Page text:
Brother Fen wrote:

It's easy enough to adjust the CR by adding more creatures. The main problem with using it in Kingmaker without dropping another book entirely is that it's not a one-shot. It's a rather involved sandbox which can take up quite a bit of time. At a weekly, then bi-weekly pace, I think it took me about 18 months to run the adventure in its entirety, but I did not skip anything and ran every possible scenario involved.

A good GM could probably speed it up by changing the status rewards/penalties, but it will take some work to modify.

Thanks for the quick response. I doubt I would run it in its entirety, though I don't mind running a chunk of it since I figure a lot of B4B will be essentially cut by the players. It also sounds like a nice change of pace after the dungeon crawl at the end of VV and what will more or less amount to dungeon crawls in Drelev and Armag's Tomb. Looks like I'll give it a good read through and see what can easily be plucked. Our group tends to progress pretty slowly anyway given that we do a lot of "beer and pretzels" and then miss a number of sessions due to our assorted schedules.


Just curious how this has worked out for others, and how easily it could be adjusted up a few levels? I'm asking because my party just killed Vordakai and I'm looking for something to toss in before Blood for Blood. Main reason being that my party is pretty much done with the whole hexploration thing. They didn't really do it in VV, and I can't say I blame them. I have already run much of Felnight, so this does feel like it could mesh in fairly easy -- even if I lop off big chunks. Might be good to use to get them up at least one level to 11 before sending them to Drelev, then assuming they clear Drelev, they can be 12 when they go after Armag.


Name: Bernard
Race: Human
Classes/Level: Paladin 9
Adventure: Varnhold Vanishing
Location: Vordakai's Tomb
Catalyst: Graveknight
The Gory Details: The party had trekked through Vordakai's tomb looking for their missing party member (arcanist had wandered off after being reduced to 1 Wis and been captured). After fighting the water elemental off, the party opened the door to confront Vordakai. Opening the door the saw their missing party member strung up in chains and a large, armored foe. A voice boomed that party was meddling where they did not belong and that they should leave but they did not listen and ventured in further. The Graveknight (I have 6 PCs) rushed forward toward the paladin and Flash of Insight + Smite Good + Power Attack saw poor Bernard slice from his right shoulder down to his left hip where he fell in a pool of his own blood and entrails.


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Alright, my group is only halfway through at the moment, having just finished of Vordakai on Saturday. That said, a few thoughts.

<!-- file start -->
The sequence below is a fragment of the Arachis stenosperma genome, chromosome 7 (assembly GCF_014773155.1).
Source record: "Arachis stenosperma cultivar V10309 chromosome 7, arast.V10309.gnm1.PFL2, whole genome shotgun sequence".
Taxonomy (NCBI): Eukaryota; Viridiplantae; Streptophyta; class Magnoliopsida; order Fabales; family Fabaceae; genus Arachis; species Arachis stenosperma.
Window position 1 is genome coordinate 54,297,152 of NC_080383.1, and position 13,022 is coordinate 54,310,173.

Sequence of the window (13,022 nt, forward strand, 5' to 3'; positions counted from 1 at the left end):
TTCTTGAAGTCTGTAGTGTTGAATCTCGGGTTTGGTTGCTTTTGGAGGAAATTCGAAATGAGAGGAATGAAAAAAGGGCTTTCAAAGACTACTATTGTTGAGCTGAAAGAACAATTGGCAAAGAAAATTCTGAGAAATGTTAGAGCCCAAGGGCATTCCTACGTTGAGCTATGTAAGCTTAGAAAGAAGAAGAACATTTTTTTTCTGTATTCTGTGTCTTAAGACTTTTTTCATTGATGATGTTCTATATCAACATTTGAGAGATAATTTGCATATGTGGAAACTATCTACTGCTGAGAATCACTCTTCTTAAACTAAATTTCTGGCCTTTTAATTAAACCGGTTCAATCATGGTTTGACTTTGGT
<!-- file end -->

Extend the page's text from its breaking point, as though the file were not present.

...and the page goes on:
1). As noted, the one encounter a day thing is very prevalent here and as a result a lot of the fixed encounters become pushovers. One thing that could potentially be done is to clarify the expected ability gen system. I notice that a lot of groups tend to use 20 point buy, but I think the "default" was 15 if I'm not mistaken. That makes a big difference.

2). Perhaps each adventure could have a few notes about "ramping up the difficulty" if needed? I know that word counts are a thing, but something to help GMs out might not be bad. This could potentially tie into a 6 player conversion (see the threads on here) as well.

3). Hargulka definitely needs some help as noted already.

4). Cephal Laurentus in Varnhold Vanishing was an absolute pushover. His spells don't really do anything and he's a lone caster that is likely going up against a 9th level party. He needs . . . something. Of course, the occasional "easy" encounter, especially in a dungeon, isn't a terrible thing either.

5). Vordakai. Its interesting seeing people's descriptions here. I think this fight is a classic "boom or bust" type of fight. Either Vordakai is going to devastate the party, or he's going to be a pushover. In my game, he was pretty much a pushover. His spells were largely dependent on a failed save to do much of anything. Worse, they were mostly Will saves, which uses the same stat as perception, and thus, gets bumped by a lot of savvy players. I think my party averaged about a +11 on their Will saves, making the saves pretty easy. The result was he was pretty much dependent on his melee touch attack, but was pretty easy to pin in.

His DR can be a great help. Unless of course the party has a monk or paladin. Mine had both. So yeah, my party was pretty well set up for the fight, which is fine, but its just something to keep in mind. I think perhaps a better fight might have been to make him more of a battlefield controller with more minion support. That way his abilities are not so closely tied to the failure of the PCs to make their saves. Also, having him use one of his precious 5th level spell slots on a quickened shield seems like a really questionable decision. He's smart enough to know that the PCs are in his tomb long before they reach him. He's smart enough therefore to be watching/waiting for them. So just have him buff up right before the PCs open the door. He's going to know that they are fighting the elemental presumably anyway. If need be, and frankly it makes sense, his familiar can be hanging out invisible out there (rework V's spells if need be).